“Police officers have a very high status in Egypt and they get a lot of perks and they try and maintain that,” explains Kutry. “But then if they are not solving crimes, their seniors begin admonishing them, and so they start beating suspects so that they can get a confession and close the case. Sometimes I would have officers complaining that their hands are hurting because they’ve been beating people all day.”
The turning point
During the last years of Mubarak’s regime, many began to voice their anger at police brutality. With social media gaining ground, it became increasingly difficult for the regime to keep a lid on what was going on behind the walls of its police stations.
In 2006, a video of a 20-year-old driver called Emad El-Kebeer screaming and begging for mercy while being sodomised in a police station made the rounds on the internet. In 2010, the battered and distorted face of 28-year-old Egyptian activist Khaled Said triggered a public outcry and led to the establishment of the “We are all Khaled Said” Facebook page, on which activist Wael Ghonim set the date of a protest that became a revolution — 25 January, Police Day.
Revolutionaries have repeatedly demanded that all police officers who tortured Egyptians be put on trial. While some are indeed being tried for shooting and killing protesters, many who have been active for years remain at large, even holding senior positions in the police system.
El-Hamalawy launched in 2008 Piggipedia.net, where he lists the names and photos of police officers known to have engaged in torture. “Many of them would attend protests to control the crowd and we would photograph them,” says El-Hamalawy.
The site helps victims of torture to speak up and add detail about what happened to them inside police stations. El-Hamalawy hopes that it may also help bring torturers to justice. “If these people are not prosecuted in court, the people will settle scores with them on the street,” he says. “If they are afraid of street justice, then give us justice in court."
Since the revolution erupted, several cases of torture in police stations and military prisons have been reported. On 22 May, 21-year-old Mohamed Shams was on his way home in Alexandria when his car was cut off by another vehicle. Then a man dressed in civilian clothes got out with a machine gun.
“A month before, thugs had blocked my way and stole my phone, laptop and LE6000 of my money, and so I thought the same thing was happening again,” remembers Shams. Panicking, he began to reverse his car, but the man fired a bullet that hit him in his left eye. The man, who turned out not be a thug but a police officer, then took him to the police station where he was refused treatment even though he kept complaining that he couldn’t see anything.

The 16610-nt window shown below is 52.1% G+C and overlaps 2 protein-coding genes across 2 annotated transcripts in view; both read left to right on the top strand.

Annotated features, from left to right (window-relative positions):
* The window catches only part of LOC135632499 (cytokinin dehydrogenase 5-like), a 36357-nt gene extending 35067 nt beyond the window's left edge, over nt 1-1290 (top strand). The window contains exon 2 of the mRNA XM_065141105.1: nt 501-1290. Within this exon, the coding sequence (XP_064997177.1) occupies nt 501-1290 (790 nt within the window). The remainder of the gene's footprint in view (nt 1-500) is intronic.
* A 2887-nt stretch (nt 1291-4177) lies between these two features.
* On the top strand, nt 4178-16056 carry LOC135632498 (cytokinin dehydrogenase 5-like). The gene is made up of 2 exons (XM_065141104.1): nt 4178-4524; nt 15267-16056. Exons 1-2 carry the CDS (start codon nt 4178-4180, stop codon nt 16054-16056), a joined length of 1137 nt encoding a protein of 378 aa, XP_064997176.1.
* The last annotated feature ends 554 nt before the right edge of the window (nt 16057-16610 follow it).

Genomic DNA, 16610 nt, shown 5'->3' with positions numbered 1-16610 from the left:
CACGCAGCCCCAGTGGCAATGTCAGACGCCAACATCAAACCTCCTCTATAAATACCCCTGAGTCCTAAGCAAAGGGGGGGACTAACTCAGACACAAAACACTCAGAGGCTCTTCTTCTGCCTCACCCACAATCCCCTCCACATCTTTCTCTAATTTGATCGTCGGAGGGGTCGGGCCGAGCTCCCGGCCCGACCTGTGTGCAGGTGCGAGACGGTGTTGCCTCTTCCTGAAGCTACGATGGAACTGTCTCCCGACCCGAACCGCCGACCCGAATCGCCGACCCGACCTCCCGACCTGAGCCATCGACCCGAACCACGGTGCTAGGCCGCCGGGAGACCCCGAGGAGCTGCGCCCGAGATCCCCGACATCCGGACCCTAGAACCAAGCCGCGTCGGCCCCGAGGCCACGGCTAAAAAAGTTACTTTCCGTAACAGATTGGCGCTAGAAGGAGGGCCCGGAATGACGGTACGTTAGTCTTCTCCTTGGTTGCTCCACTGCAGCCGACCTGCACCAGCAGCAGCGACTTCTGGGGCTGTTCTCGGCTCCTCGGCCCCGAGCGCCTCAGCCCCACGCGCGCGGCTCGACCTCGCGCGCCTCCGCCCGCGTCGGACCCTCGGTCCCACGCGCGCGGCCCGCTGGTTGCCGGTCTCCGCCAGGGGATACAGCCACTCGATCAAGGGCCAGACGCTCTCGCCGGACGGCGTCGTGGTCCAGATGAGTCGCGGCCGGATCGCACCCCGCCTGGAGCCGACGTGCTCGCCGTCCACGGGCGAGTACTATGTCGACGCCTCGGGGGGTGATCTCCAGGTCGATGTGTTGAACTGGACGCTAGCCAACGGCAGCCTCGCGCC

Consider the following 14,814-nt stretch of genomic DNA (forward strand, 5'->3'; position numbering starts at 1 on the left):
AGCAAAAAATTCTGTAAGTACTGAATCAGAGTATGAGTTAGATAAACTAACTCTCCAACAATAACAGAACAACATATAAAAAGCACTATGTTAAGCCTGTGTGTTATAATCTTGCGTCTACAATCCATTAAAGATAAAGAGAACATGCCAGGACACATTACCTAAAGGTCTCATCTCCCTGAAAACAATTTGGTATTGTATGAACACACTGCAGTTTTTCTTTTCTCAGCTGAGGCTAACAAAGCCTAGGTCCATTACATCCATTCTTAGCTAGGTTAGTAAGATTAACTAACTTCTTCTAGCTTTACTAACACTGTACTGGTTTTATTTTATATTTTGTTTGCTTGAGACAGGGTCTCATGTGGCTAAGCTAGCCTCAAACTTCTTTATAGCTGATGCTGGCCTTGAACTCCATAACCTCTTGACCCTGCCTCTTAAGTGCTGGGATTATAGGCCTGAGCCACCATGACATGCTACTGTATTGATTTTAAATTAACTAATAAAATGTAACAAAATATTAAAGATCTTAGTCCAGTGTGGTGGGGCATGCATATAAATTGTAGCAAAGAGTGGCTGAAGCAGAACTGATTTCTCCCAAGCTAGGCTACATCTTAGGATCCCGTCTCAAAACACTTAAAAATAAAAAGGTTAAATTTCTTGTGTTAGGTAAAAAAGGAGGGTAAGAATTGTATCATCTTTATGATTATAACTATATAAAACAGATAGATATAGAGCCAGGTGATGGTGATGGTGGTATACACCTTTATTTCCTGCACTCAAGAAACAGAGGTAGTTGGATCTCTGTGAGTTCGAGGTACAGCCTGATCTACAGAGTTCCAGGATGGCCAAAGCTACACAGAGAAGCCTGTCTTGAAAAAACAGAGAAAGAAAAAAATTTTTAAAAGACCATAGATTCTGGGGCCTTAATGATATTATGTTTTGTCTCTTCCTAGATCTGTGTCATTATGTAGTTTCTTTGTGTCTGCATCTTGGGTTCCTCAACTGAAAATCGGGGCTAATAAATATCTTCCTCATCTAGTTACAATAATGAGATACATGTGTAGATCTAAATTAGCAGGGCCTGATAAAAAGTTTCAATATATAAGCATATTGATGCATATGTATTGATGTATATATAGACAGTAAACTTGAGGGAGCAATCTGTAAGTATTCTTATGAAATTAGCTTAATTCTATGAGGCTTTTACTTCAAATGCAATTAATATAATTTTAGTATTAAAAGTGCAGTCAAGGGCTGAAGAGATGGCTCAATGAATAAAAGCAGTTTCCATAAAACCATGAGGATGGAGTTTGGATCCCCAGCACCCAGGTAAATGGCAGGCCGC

The officer told him that he would only let him go if he said that he was shot because he tried to resist arrest. “He told me that he has absolutely no problem if I bleed to death and that he will not let me go until I agree,” says Shams. After 18 hours, he was finally taken to the hospital, where the doctor operated but told Shams that his sight was gone forever.
“He told me that I had needed surgery immediately and the delay is the reason I will not see with again,” says Shams.
Now, Shams wants to understand how a revolution that was triggered, in large part, by police brutality does not seem to have changed anything. “How can this happen to me after the revolution?” demanded Shams. “What has changed? Nothing!”
Supporters of Shams have launched a Facebook group entitled “We are all Mohamed Shams”. For many, it is a worrying sign that the Egyptian Revolution got rid of the head but not the nervous system of the former regime.
Photo gallery captions:
1/7 'The Egyptian has raised his head up high and will not bow down again' says the sign held by one of the protesters marking the anniversary of the death of Khaled Said in front of the Interior Ministry headquarters. (Photo: Hossam Hamalawy, courtesy of Hossam Hamalawy’s blog 3arabawy)
2/7 Protester puts up a list of victims of police violence and torture on the occasion of the anniversary of the murder of Khaled Said at police hands. (Photo: Hossam Hamalawy, courtesy of Hossam Hamalawy's blog: 3arabawy)
3/7 “The people are a red line,” says the sign held by one of the protesters marking the anniversary of the murder of Khaled Said at police hands. (Photo: Hossam Hamalawy, courtesy of Hossam Hamalway's blog: 3arabawy)
4/7 Protesters gather in front of the headquarters of the Interior Ministry to mark the first anniversary of the murder and police hands of Khaled Said. (Photo: Hossam Hamalawy, curtsey of Hossam Hamalawy's blog: 3arabawy)
5/7 Protesters stencil the image of Khaled Said, murdered at police hands on 6 June 2010, on the walls of the Interior Ministry on the first anniversary of his death. (Photo: Hossam Hamalawy, curtsey of Hossam Hamalawy's blog: 3arabawy)
6/7 Anther young protester stenciling Khaled Said image on Interior Ministry walls. (Photo by Mai Shaheen)
7/7 Youth protesters demonstrating before the Interior Ministry on the occasion of the first anniversary of Khaled Said’s murder at police hands. (Photo by Hossam Hamalawy, courtesy of Hossam Hamalawy's blog 3arabawy)